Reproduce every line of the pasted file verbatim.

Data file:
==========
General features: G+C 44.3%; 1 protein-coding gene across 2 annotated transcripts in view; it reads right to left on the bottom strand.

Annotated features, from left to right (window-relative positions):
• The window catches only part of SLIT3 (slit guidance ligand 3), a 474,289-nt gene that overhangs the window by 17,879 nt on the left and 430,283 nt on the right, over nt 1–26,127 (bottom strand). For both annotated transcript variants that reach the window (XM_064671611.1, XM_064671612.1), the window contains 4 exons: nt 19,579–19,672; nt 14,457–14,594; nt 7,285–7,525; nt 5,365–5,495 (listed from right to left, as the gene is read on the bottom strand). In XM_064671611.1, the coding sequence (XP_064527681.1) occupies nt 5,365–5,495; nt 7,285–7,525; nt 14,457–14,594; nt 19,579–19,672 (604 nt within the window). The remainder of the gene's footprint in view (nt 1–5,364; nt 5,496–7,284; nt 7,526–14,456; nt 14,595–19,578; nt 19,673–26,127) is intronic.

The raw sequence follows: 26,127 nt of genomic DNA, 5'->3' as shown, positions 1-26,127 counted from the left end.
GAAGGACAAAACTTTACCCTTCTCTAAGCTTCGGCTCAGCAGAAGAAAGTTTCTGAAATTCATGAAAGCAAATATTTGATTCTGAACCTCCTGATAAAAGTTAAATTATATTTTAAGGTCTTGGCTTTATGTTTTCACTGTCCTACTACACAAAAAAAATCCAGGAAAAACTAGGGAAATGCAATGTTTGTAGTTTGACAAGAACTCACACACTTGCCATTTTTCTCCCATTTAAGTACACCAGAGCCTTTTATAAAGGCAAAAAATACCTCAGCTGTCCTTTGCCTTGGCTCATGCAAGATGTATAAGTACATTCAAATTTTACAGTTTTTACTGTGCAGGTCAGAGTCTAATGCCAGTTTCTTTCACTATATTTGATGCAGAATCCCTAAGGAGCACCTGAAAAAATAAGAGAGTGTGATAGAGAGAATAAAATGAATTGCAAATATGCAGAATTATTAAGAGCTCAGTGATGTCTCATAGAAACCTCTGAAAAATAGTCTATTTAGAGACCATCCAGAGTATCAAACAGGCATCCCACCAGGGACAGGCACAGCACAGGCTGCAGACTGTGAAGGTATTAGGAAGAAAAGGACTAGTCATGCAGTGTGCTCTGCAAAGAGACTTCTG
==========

General features: G+C 44.3%; 1 protein-coding gene across 2 annotated transcripts in view; it reads right to left on the bottom strand.

Annotated features, from left to right (window-relative positions):
• The window catches only part of SLIT3 (slit guidance ligand 3), a 474,289-nt gene that overhangs the window by 17,879 nt on the left and 430,283 nt on the right, over nt 1–26,127 (bottom strand). For both annotated transcript variants that reach the window (XM_064671611.1, XM_064671612.1), the window contains 4 exons: nt 19,579–19,672; nt 14,457–14,594; nt 7,285–7,525; nt 5,365–5,495 (listed from right to left, as the gene is read on the bottom strand). In XM_064671611.1, the coding sequence (XP_064527681.1) occupies nt 5,365–5,495; nt 7,285–7,525; nt 14,457–14,594; nt 19,579–19,672 (604 nt within the window). The remainder of the gene's footprint in view (nt 1–5,364; nt 5,496–7,284; nt 7,526–14,456; nt 14,595–19,578; nt 19,673–26,127) is intronic.

The raw sequence follows: 26,127 nt of genomic DNA, 5'->3' as shown, positions 1-26,127 counted from the left end.
GAAGGACAAAACTTTACCCTTCTCTAAGCTTCGGCTCAGCAGAAGAAAGTTTCTGAAATTCATGAAAGCAAATATTTGATTCTGAACCTCCTGATAAAAGTTAAATTATATTTTAAGGTCTTGGCTTTATGTTTTCACTGTCCTACTACACAAAAAAAATCCAGGAAAAACTAGGGAAATGCAATGTTTGTAGTTTGACAAGAACTCACACACTTGCCATTTTTCTCCCATTTAAGTACACCAGAGCCTTTTATAAAGGCAAAAAATACCTCAGCTGTCCTTTGCCTTGGCTCATGCAAGATGTATAAGTACATTCAAATTTTACAGTTTTTACTGTGCAGGTCAGAGTCTAATGCCAGTTTCTTTCACTATATTTGATGCAGAATCCCTAAGGAGCACCTGAAAAAATAAGAGAGTGTGATAGAGAGAATAAAATGAATTGCAAATATGCAGAATTATTAAGAGCTCAGTGATGTCTCATAGAAACCTCTGAAAAATAGTCTATTTAGAGACCATCCAGAGTATCAAACAGGCATCCCACCAGGGACAGGCACAGCACAGGCTGCAGACTGTGAAGGTATTAGGAAGAAAAGGACTAGTCATGCAGTGTGCTCTGCAAAGAGACTTCTG